Ask any first year, first semester law student, “What are the elements of a contract?” He or she will (or should) answer, “Offer, acceptance, consideration.” It is generally not required that contracts be written or that every element of the contract be discussed in exhaustive detail, but you have to have those three elements (offer, acceptance, consideration).
The three elements of a contract
What do they mean? An “offer” is just that – an offer to perform a service, to refrain from some action, to transfer some property rights, or something similar. For example, “I will paint your fence if you pay me $10” is an offer (and probably one too good to pass up).
“Acceptance” is some sort of communication that the offer is accepted. It could be that you say “I accept,” but it could also be that you give me $10, or possibly even that you give me the key to your fence without saying a word.
If you instead responded, “I will pay you $5 to paint my fence,” then you have refused my original offer, but also made me a counter-offer. If you make a counter-offer, then I have to accept your counter-offer somehow before we can continue.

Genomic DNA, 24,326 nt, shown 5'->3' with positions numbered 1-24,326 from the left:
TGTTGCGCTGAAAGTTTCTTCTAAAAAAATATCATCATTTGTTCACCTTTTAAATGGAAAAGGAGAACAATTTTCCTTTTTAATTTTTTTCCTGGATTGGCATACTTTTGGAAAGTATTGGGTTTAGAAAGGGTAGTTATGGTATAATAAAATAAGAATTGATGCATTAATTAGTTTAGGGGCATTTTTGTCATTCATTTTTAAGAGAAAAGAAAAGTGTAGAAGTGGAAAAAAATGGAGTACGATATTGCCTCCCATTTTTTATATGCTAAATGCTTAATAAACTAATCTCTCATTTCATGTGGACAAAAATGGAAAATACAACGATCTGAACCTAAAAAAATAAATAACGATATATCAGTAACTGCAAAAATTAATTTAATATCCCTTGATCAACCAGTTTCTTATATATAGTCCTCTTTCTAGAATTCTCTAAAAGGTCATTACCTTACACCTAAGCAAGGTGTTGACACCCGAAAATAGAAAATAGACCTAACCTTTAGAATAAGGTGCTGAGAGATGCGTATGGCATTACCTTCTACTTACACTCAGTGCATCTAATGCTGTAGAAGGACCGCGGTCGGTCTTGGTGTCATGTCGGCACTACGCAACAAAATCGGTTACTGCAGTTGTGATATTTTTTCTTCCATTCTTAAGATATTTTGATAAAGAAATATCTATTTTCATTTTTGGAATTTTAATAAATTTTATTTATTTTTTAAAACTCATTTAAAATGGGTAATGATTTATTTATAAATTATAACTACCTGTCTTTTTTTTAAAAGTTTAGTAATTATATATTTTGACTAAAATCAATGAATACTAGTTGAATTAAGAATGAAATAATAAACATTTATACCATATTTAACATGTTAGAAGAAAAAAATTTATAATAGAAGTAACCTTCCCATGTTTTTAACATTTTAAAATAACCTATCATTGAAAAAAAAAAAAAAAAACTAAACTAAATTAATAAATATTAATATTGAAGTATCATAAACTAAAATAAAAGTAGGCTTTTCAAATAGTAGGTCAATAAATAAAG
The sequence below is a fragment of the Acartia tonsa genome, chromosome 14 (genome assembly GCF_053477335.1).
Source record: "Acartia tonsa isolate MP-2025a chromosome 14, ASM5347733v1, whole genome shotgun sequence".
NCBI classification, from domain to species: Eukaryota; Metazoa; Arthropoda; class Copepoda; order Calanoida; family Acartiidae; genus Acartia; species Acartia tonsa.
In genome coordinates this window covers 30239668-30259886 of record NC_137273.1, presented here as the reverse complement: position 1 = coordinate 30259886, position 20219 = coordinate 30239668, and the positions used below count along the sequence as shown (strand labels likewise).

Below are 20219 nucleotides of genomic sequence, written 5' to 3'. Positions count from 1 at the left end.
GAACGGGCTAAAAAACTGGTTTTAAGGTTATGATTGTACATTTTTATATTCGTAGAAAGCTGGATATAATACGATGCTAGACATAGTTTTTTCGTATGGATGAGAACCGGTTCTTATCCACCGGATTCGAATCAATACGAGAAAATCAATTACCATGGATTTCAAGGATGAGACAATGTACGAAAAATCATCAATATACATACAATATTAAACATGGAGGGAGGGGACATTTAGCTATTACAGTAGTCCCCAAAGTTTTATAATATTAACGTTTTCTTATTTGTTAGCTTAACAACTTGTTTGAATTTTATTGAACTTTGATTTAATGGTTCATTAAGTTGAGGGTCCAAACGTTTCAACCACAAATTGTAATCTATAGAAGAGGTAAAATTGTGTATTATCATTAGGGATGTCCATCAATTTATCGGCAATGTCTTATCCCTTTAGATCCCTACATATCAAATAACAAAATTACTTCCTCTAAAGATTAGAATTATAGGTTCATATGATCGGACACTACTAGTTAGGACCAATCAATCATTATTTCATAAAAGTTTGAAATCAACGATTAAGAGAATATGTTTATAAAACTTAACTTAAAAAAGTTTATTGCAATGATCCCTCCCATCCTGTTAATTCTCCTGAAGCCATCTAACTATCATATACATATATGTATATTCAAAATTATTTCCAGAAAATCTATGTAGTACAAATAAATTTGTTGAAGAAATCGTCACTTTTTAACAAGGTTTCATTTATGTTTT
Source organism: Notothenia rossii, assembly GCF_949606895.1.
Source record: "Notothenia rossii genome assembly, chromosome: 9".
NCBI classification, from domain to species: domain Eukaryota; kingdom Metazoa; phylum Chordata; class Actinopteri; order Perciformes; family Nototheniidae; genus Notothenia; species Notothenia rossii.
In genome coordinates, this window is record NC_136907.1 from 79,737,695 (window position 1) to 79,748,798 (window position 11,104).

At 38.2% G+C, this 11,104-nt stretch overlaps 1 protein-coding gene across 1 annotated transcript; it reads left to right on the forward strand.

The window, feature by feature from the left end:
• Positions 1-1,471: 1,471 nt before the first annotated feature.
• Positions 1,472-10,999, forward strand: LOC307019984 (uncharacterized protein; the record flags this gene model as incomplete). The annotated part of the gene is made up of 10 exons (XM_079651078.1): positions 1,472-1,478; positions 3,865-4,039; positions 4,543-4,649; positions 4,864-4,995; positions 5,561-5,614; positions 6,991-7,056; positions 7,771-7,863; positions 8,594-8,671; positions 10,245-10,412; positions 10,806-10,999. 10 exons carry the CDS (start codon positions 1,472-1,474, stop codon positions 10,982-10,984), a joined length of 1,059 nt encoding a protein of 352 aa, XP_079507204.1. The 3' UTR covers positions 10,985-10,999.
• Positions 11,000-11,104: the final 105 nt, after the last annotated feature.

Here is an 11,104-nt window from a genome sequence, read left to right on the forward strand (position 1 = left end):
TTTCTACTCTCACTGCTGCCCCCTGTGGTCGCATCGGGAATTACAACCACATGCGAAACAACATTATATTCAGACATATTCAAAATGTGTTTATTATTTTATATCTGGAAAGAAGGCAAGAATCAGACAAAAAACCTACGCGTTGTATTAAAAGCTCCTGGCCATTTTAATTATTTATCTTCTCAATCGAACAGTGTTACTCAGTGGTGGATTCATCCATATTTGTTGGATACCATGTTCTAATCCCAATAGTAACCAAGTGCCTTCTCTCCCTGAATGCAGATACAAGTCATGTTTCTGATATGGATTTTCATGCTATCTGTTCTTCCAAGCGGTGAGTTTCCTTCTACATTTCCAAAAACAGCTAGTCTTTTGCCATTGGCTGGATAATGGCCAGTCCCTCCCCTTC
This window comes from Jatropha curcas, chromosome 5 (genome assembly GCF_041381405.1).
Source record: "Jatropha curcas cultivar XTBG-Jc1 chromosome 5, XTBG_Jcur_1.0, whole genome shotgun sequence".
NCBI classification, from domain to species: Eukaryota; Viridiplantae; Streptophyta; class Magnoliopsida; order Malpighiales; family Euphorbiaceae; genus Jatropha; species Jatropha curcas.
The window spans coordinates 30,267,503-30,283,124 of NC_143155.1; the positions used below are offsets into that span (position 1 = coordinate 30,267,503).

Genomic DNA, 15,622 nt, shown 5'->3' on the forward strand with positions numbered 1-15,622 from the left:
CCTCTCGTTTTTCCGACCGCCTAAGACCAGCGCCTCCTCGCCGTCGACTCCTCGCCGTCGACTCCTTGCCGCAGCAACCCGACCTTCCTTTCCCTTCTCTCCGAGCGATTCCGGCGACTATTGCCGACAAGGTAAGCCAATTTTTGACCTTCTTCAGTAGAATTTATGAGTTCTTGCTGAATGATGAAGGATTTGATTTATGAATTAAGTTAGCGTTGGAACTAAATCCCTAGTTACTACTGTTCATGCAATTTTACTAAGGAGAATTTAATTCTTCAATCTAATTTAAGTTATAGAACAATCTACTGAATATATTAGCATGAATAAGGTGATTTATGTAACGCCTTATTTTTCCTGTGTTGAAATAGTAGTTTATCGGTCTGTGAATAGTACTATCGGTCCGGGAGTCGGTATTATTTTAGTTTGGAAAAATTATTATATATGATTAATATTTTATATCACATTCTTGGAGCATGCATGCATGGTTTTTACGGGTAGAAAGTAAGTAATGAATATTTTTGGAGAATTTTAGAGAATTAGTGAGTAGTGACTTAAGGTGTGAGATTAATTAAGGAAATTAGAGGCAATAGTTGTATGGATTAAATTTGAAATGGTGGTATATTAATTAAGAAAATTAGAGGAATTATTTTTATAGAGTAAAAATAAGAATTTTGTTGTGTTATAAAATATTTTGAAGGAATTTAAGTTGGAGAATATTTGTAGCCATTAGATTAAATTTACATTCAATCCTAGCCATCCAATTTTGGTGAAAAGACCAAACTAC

The final required element is “consideration.” Black’s Law Dictionary (7th Edition) defines consideration as “[s]omething of value (such as an act, a forbearance, or a return promise) received by a promisor from a promisee.”
Consideration has to be received in fact. In the above scenario, if you actually paid me the money, or if I painted the fence, there is consideration. One of us has taken an action that actually transferred value from one party to another.
After the basic contract
The lack of any of the three elements indicates that there is no contract. If you ask a second year law student what else can go wrong in contract formation, he or she will likely collapse into an incoherent mass of burned out humanity. You can remember, though, that the three elements are offer, acceptance, and consideration, and be wary of any agreement that doesn’t include all three.